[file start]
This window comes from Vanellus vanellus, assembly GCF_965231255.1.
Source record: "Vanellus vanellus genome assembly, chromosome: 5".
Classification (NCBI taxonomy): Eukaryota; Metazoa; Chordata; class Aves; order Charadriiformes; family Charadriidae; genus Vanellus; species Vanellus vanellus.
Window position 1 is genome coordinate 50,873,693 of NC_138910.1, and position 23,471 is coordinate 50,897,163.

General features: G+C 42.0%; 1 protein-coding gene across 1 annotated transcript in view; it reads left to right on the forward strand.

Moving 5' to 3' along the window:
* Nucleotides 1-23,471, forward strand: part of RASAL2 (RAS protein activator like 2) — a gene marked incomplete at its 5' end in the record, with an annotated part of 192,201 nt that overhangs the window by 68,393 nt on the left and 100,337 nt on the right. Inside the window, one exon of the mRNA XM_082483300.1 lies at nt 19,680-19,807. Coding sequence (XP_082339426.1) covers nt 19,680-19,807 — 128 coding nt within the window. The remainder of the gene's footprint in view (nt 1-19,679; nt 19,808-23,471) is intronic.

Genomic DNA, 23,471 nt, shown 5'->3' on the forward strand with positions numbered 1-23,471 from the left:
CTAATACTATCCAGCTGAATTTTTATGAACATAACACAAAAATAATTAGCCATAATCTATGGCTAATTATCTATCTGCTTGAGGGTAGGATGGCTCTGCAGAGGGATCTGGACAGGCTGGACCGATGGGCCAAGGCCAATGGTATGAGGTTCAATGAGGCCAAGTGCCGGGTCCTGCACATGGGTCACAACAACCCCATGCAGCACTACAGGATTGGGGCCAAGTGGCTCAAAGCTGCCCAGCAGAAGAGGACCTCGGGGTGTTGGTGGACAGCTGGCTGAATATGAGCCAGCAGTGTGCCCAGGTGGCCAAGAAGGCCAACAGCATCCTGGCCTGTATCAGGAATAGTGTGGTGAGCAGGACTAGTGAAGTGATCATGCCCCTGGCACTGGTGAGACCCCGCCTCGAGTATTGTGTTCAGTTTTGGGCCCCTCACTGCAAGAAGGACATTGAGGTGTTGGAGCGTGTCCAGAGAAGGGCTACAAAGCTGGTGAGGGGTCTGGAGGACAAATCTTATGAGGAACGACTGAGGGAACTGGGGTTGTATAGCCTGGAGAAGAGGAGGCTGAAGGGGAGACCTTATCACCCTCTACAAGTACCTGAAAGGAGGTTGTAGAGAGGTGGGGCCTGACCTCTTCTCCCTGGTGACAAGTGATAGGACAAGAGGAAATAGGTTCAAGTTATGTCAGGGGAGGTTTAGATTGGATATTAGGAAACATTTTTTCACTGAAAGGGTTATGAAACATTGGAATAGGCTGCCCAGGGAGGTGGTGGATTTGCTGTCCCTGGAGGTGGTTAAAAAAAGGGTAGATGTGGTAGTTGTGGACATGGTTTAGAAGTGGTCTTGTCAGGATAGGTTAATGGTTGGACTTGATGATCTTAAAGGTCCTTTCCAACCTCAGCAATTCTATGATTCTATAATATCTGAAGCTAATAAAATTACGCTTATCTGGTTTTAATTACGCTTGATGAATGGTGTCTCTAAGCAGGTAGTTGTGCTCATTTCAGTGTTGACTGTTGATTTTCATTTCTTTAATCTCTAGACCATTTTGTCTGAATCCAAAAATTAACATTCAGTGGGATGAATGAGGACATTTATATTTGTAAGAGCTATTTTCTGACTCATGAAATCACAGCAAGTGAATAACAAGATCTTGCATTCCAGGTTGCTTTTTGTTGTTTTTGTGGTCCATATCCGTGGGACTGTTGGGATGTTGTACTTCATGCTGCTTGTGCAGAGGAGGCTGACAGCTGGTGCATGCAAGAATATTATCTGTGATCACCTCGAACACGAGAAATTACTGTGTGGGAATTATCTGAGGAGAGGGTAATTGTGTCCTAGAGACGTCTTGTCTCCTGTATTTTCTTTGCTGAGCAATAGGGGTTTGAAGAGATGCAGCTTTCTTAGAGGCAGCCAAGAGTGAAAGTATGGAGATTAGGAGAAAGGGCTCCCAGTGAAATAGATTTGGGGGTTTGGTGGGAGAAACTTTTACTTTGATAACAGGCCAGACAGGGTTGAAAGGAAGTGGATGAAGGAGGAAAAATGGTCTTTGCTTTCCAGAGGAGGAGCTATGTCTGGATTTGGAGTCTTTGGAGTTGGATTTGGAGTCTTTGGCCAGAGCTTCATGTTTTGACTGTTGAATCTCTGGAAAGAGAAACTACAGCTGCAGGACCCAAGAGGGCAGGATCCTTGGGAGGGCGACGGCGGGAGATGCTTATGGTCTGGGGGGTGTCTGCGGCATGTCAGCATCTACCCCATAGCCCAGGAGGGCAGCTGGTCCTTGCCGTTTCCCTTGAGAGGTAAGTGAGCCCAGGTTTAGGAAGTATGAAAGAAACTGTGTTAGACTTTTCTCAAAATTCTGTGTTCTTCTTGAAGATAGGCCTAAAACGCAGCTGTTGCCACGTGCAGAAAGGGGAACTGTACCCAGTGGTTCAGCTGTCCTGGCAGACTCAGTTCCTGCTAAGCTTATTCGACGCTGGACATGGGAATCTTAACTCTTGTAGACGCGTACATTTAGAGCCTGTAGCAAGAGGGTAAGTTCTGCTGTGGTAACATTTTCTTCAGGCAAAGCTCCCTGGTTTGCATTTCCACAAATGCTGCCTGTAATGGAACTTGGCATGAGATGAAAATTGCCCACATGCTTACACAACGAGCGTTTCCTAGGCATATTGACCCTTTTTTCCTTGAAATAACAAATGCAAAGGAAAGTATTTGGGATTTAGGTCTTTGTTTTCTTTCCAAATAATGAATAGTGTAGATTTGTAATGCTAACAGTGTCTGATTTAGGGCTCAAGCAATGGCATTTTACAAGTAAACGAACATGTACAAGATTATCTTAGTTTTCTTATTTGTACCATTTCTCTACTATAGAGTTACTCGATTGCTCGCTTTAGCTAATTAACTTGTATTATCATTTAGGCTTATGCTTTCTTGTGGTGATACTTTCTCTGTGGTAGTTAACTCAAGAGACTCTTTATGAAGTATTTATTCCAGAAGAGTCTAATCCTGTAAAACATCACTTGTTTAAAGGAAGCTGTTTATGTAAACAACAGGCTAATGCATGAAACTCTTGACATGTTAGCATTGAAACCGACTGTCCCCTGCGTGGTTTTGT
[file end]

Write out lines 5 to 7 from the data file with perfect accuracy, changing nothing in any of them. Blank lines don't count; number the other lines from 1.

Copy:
General features: G+C 42.0%; 1 protein-coding gene across 1 annotated transcript in view; it reads left to right on the forward strand.

Moving 5' to 3' along the window:
* Nucleotides 1-23,471, forward strand: part of RASAL2 (RAS protein activator like 2) — a gene marked incomplete at its 5' end in the record, with an annotated part of 192,201 nt that overhangs the window by 68,393 nt on the left and 100,337 nt on the right. Inside the window, one exon of the mRNA XM_082483300.1 lies at nt 19,680-19,807. Coding sequence (XP_082339426.1) covers nt 19,680-19,807 — 128 coding nt within the window. The remainder of the gene's footprint in view (nt 1-19,679; nt 19,808-23,471) is intronic.